Protesters who had gathered for a peace rally marched on a Portsmouth police station after one of their leaders was arrested.
Around 400 people turned up at Portsmouth's Guildhall Square to call for an end to Israel's attacks on Gaza.
The protest passed peacefully but ended on a controversial note when one of the organisers, campaigner John Molyneux, was arrested by police minutes before it was due to end.
Protestors, who had marched for an hour through Commercial Road to Crasswell Street, then moved round to Portsmouth Central police station to demand Mr Molyneux's release.
They only dispersed when fellow campaigner Waldemar Axim who had been allowed into the police station to check on Mr Molyneux's welfare, stood on the steps to inform the crowd that he was fine.
Mr Molyneux was later charged with an offence under the public order act because police say he had not given them the required six days notice to enable them to patrol the event effectively.
Campaigners accused the police, who were seen taking video footage of Saturday's protest, of being heavy-handed.
But police insisted their response was reasonable.
John Woods, 45, who is part of one of the organising groups – the Portsmouth Stop the War Coalition – said: 'It was definitely heavy-handed, the way they swarmed on John and then wouldn't let anyone near him.
'We were coming to the end of the protest so no one could understand why they decided then to arrest him then. Nothing could possibly have justified it.'
Angus Geddes, a co-organiser from the Portsmouth Network for the Just Settlement of the Arab-Israeli Conflict, said: 'The protest was very orderly. We tried our best not to disrupt things.
'The police seemed very co-operative at first and were walking along with us, but then all of a sudden, just as people were leaving to go home, John was arrested.
'It did seem very unnecessary. No-one was causing any problems. There was suddenly a lot of police around him, which upset the protesters because they were worried for him because he has a heart condition.'
Mr Geddes added: 'I was an organiser as well, but they seemed to choose John to arrest instead. I'm not sure why. Maybe it was better to just make the one arrest. It seemed very unnecessary.
'If it was about the short notice of the march then that seems bizarre as marches have taken place, without six days warning and without arrests, in the past.'
Jenny Lewis, 26, from Waterlooville, said: 'The protest had been so successful until the end.
'It was only thought about 30-50 people would turn out and then hundreds did and we seemed to really make a point, with shoppers genuinely stopping to see what we were protesting about.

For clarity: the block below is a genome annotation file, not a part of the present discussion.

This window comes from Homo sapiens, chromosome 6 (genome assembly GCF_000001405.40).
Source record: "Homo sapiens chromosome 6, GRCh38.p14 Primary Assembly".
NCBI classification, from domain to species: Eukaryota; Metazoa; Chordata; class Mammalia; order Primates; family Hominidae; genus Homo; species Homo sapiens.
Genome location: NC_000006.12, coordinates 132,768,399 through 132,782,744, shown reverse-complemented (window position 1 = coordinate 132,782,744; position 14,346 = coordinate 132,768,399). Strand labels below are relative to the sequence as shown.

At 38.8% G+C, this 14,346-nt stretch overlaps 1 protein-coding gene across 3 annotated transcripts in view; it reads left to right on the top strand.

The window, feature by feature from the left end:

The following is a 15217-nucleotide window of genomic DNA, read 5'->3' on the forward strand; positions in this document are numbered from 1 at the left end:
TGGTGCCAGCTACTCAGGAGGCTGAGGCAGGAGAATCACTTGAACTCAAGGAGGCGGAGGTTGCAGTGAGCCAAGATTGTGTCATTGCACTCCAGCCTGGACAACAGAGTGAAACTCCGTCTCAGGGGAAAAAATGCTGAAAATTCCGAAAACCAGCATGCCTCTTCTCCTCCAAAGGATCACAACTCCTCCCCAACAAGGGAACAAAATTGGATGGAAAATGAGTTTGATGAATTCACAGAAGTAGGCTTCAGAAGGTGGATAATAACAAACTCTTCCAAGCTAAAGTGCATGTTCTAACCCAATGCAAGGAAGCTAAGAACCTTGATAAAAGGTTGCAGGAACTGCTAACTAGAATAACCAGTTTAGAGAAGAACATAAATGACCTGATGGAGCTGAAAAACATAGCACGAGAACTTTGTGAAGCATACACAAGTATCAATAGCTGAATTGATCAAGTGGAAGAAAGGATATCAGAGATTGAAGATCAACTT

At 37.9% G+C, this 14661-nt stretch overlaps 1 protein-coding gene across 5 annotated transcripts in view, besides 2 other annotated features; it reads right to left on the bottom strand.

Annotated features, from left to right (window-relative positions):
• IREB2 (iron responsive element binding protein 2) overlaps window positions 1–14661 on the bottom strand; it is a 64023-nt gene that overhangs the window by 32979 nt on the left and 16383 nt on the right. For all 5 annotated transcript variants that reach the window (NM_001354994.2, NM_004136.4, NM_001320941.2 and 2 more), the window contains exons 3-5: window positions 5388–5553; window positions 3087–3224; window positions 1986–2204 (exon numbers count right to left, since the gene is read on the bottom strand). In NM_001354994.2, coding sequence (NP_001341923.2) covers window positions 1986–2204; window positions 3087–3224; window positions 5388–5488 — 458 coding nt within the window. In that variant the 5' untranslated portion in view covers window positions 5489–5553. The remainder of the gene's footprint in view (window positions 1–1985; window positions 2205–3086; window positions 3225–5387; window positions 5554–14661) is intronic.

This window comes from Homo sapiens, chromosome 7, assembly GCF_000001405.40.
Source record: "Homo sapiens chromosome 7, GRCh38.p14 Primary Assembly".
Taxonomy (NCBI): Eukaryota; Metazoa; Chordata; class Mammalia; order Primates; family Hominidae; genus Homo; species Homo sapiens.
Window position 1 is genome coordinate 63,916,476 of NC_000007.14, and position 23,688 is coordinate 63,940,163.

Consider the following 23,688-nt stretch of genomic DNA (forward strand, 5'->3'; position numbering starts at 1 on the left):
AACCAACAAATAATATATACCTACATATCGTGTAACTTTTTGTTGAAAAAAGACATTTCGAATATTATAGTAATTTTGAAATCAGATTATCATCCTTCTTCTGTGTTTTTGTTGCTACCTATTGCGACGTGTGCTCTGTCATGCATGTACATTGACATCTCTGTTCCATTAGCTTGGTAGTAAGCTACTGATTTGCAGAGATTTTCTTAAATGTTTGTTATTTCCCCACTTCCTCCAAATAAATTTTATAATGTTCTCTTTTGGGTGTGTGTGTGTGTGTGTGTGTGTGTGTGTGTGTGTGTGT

'And the police seemed fine all along the way. They were fine in Guildhall Square and escorted the march through Commercial Road but just when people were leaving they seemed to turn.
‘I saw people running to help John because everyone was worried, but it seemed the police were pushing people away and making a barrier around him. It seemed so excessive.’
Detective Sergeant John Geden, from Hampshire Police, said: ‘I would say the policing of this event is in line with how we police all events. We understand that people have a lawful right to protest and we wouldn’t want to stop that. It is their democratic right.’
He said the arrest was only made because Mr Molyneux had not given officers proper notification on the demonstration to ensure they could not keep the streets safe.
‘This law is very sensible because it allows us to make sure people are kept safe and we were not able to do that.
‘I would like to stress that only one person was arrested and the other people behaved peacefully. It is not an issue of being heavy-handed, it is an issue of keeping the public safe.’
Mr Molyneux, who is due to appear in court later this month on the public order charge, said: ‘I want to make it clear that I think this law has a fundamental flaw because it doesn’t take into account that we have a human right to organise a protest immediately. The Israelis didn’t have to give six days notice before they started bombing Gaza.’
email@example.comCampaigner led Iraq protests
John Molyneux is a 60-year-old senior lecturer in history and theoretical studies. He also lectures in fine art.
The 60-year-old became involved in the Socialist Workers Party in 1968 and campaigned against the Vietnam war.
After studying modern history, politics and sociology at Southampton University he moved to Portsmouth in 1971.
Mr Molyneux then studied for a PhD in Political Theory at Southampton University while living in Portsmouth.
In 1992 he began working at the University of Portsmouth where he has been a lecturer in art and history ever since.
In 2001 Mr Molyneux joined the Portsmouth Stop the War Coalition.
He was the organiser in Portsmouth for the London demonstrations against the Iraq war in 2003 which saw 12 coaches leave Portsmouth for London.
He will be speaking at Southsea Community Centre this Wednesday at 8pm on behalf of the Portsmouth Socialist Workers Party.